Certainly some areas have had an increase in cycling and I think that is the result of a number of initiatives (as well as a relaxing of enforcement of the helmet law), but has Gregor and his team reached their previously stated goal of 10% road share for bicycles? No, they have not . Ride share in Vancouver is less than half that amount.

As an example, we can see this law may well prevent a bike share plan from that 10% ride share goal. In other cities of the world, bike shares have doubled and tripled ride share. It's possible this system can do the same for Vancouver, meeting that 10% ride share goal, but it's more probable these results will not be matched because of our helmet law.

For ride share to bloom, cycling has to be seen as "normal". People who do not currently ride need to see cycling as safe, convenient, and a more practical method to get around. There should not be a need for special equipment or clothing, or requirement of athletic prowess. For bike use to increase, people need to know one just needs to swing a leg over, and go.

I think the fundamental problem with encouraging, promoting, or legislating helmet use is it requires the user to accept that cycling is dangerous. Fear prevents people from riding and helmet promotion places this fear, front and center.

Brad more than 2 years ago

already is 10% cycling in some neighbourhoods

I believe cycling mode share is already 10% in some Vancouver neighbourhoods where people live and cycle to work/shop. ie. Kitsalano.

Brad, I think you are missing something very fundamental: it isn't just about helmets vs. non-helmets, it is also about designing communities permanently that encourage walking, cycling and being close to transit (that accepts bikes when there's inclement weather). Vancouver is designing some areas of the city like this: while Olympic Village is an obvious example, there is also North False Creek. Have you been to Vancouver, Brad for a few days there?

@ http://cyclewriteblog.wordpress.com

People will not ride around without helmets if their neighbourhoods are not designed iwth safe cycling infrastructure in the first place.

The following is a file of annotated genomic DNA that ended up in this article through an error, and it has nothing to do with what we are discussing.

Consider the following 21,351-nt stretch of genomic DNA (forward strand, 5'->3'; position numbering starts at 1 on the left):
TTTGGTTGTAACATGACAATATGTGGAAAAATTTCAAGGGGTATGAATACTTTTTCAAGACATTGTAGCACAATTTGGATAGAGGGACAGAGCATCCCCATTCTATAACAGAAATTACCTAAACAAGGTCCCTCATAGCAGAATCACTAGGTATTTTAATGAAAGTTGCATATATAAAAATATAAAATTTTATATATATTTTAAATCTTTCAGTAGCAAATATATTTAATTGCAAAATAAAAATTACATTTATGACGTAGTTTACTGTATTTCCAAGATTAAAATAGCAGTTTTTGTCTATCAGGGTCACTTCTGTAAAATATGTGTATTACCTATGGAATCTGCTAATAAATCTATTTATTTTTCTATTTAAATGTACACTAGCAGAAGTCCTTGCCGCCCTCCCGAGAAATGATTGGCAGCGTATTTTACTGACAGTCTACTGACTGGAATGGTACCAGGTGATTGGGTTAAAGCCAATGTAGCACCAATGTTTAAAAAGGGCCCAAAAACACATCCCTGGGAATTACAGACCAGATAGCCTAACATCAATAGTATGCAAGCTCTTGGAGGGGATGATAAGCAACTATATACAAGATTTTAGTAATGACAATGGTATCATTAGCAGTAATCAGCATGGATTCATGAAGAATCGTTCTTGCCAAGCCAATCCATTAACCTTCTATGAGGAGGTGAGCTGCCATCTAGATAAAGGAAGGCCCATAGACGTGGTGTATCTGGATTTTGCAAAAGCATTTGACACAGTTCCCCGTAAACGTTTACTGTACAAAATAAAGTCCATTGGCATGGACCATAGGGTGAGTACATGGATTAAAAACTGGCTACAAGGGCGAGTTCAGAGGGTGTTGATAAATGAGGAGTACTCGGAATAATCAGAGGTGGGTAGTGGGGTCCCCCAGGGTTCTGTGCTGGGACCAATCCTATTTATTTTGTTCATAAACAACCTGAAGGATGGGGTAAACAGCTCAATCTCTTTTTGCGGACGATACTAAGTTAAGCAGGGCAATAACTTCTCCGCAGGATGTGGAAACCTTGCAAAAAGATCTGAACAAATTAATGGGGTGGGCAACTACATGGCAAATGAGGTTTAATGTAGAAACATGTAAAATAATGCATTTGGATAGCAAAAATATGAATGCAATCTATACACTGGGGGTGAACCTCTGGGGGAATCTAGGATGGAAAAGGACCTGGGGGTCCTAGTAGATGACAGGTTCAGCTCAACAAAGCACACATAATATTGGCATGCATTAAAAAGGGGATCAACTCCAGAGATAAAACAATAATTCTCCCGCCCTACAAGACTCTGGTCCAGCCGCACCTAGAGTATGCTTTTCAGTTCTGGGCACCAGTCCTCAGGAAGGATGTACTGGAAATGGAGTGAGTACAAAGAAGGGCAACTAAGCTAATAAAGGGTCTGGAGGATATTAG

Jean more than 2 years ago

good luck

I appreciate everything Gregor and his team are doing for cycling and their efforts in attempting to increase the amount of trips by bicycle in Vancouver but... as long as BC has an all ages bicycle helmet law I see those goals as a dream and not much more.

With this law, I doubt Vancouver will see a 10% mode share. A goal of 50% is more than a dream, it's a fantasy.

Brad more than 2 years ago

other benefits of cycling

You mentioned health and fitness associated with cycling. That's great, but I think two other important aspects are reduced fuel consumption and reduced traffic congestion. I am an electric bicycle rider and pursue my heath goals through other activities. I would like to see you and other city leader promote an electric solution as an equally beneficial transportation option to help the city reach its goals by 2020. I know many riders do take advantage of the progressive laws in Vancouver regarding electric cycling, but I dont think all citizens are aware that electric cycling is a legal alternative for daily commuting. Some of these people can not or would not ride a bicycle for the health and fitness reasons you mention. I mean I used to cycle to work, and I would show up sweaty and that was ok... but for many this is not a reasonable option. Electric cycling can provide many with a cycling solution that fits in with daily commute and other transportation needs. I would prefer to see you mention health and fitness less, not because it is not a benefit, but because it is simply a side-effect benefit. And some will actually view this as a negative and it will discourage them from cycling. I would prefer to see more focus on the pragmatic issues... environment (less pollution), conservation (less fuel), congestion (less traffic and less size).

Jeff Anderson more than 2 years ago